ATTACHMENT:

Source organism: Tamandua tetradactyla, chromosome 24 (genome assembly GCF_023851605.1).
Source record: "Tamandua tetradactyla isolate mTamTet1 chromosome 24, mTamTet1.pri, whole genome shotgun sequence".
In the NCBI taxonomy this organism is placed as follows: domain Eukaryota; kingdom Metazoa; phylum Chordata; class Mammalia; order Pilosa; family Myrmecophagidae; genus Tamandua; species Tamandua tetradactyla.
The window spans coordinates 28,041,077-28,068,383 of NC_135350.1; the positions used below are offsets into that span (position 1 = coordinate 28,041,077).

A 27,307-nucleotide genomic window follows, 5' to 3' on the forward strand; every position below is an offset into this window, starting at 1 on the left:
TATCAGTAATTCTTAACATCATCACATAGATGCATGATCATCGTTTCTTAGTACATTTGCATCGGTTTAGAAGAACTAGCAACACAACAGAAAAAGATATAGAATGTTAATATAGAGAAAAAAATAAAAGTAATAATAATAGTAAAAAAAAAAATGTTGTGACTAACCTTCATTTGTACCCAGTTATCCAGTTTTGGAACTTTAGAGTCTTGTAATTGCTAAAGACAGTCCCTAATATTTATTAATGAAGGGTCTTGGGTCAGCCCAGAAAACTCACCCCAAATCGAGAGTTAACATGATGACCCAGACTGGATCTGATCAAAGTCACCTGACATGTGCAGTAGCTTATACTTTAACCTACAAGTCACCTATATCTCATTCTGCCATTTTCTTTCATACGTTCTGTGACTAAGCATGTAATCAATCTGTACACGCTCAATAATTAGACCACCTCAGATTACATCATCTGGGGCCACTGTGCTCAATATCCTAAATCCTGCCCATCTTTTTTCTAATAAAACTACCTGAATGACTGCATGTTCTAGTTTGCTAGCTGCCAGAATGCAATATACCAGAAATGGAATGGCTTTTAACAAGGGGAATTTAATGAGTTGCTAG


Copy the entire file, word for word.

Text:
Source organism: Tamandua tetradactyla, chromosome 24 (genome assembly GCF_023851605.1).
Source record: "Tamandua tetradactyla isolate mTamTet1 chromosome 24, mTamTet1.pri, whole genome shotgun sequence".
In the NCBI taxonomy this organism is placed as follows: domain Eukaryota; kingdom Metazoa; phylum Chordata; class Mammalia; order Pilosa; family Myrmecophagidae; genus Tamandua; species Tamandua tetradactyla.
The window spans coordinates 28,041,077-28,068,383 of NC_135350.1; the positions used below are offsets into that span (position 1 = coordinate 28,041,077).

A 27,307-nucleotide genomic window follows, 5' to 3' on the forward strand; every position below is an offset into this window, starting at 1 on the left:
TATCAGTAATTCTTAACATCATCACATAGATGCATGATCATCGTTTCTTAGTACATTTGCATCGGTTTAGAAGAACTAGCAACACAACAGAAAAAGATATAGAATGTTAATATAGAGAAAAAAATAAAAGTAATAATAATAGTAAAAAAAAAAATGTTGTGACTAACCTTCATTTGTACCCAGTTATCCAGTTTTGGAACTTTAGAGTCTTGTAATTGCTAAAGACAGTCCCTAATATTTATTAATGAAGGGTCTTGGGTCAGCCCAGAAAACTCACCCCAAATCGAGAGTTAACATGATGACCCAGACTGGATCTGATCAAAGTCACCTGACATGTGCAGTAGCTTATACTTTAACCTACAAGTCACCTATATCTCATTCTGCCATTTTCTTTCATACGTTCTGTGACTAAGCATGTAATCAATCTGTACACGCTCAATAATTAGACCACCTCAGATTACATCATCTGGGGCCACTGTGCTCAATATCCTAAATCCTGCCCATCTTTTTTCTAATAAAACTACCTGAATGACTGCATGTTCTAGTTTGCTAGCTGCCAGAATGCAATATACCAGAAATGGAATGGCTTTTAACAAGGGGAATTTAATGAGTTGCTAG